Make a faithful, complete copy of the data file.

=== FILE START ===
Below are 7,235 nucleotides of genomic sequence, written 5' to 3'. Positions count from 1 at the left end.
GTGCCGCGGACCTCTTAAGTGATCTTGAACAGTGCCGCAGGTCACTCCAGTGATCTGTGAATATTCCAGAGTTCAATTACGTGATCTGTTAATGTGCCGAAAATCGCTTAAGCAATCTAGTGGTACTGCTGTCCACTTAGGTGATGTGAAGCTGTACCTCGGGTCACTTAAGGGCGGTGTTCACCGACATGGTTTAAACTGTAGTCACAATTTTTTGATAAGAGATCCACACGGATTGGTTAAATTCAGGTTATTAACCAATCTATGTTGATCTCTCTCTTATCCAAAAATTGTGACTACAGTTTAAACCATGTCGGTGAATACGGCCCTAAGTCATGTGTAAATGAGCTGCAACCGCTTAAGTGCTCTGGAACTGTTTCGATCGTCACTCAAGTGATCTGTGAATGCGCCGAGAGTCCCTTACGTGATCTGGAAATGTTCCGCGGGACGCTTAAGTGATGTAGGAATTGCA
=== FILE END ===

Below are 7,235 nucleotides of genomic sequence, written 5' to 3'. Positions count from 1 at the left end.
GTGCCGCGGACCTCTTAAGTGATCTTGAACAGTGCCGCAGGTCACTCCAGTGATCTGTGAATATTCCAGAGTTCAATTACGTGATCTGTTAATGTGCCGAAAATCGCTTAAGCAATCTAGTGGTACTGCTGTCCACTTAGGTGATGTGAAGCTGTACCTCGGGTCACTTAAGGGCGGTGTTCACCGACATGGTTTAAACTGTAGTCACAATTTTTTGATAAGAGATCCACACGGATTGGTTAAATTCAGGTTATTAACCAATCTATGTTGATCTCTCTCTTATCCAAAAATTGTGACTACAGTTTAAACCATGTCGGTGAATACGGCCCTAAGTCATGTGTAAATGAGCTGCAACCGCTTAAGTGCTCTGGAACTGTTTCGATCGTCACTCAAGTGATCTGTGAATGCGCCGAGAGTCCCTTACGTGATCTGGAAATGTTCCGCGGGACGCTTAAGTGATGTAGGAATTGCA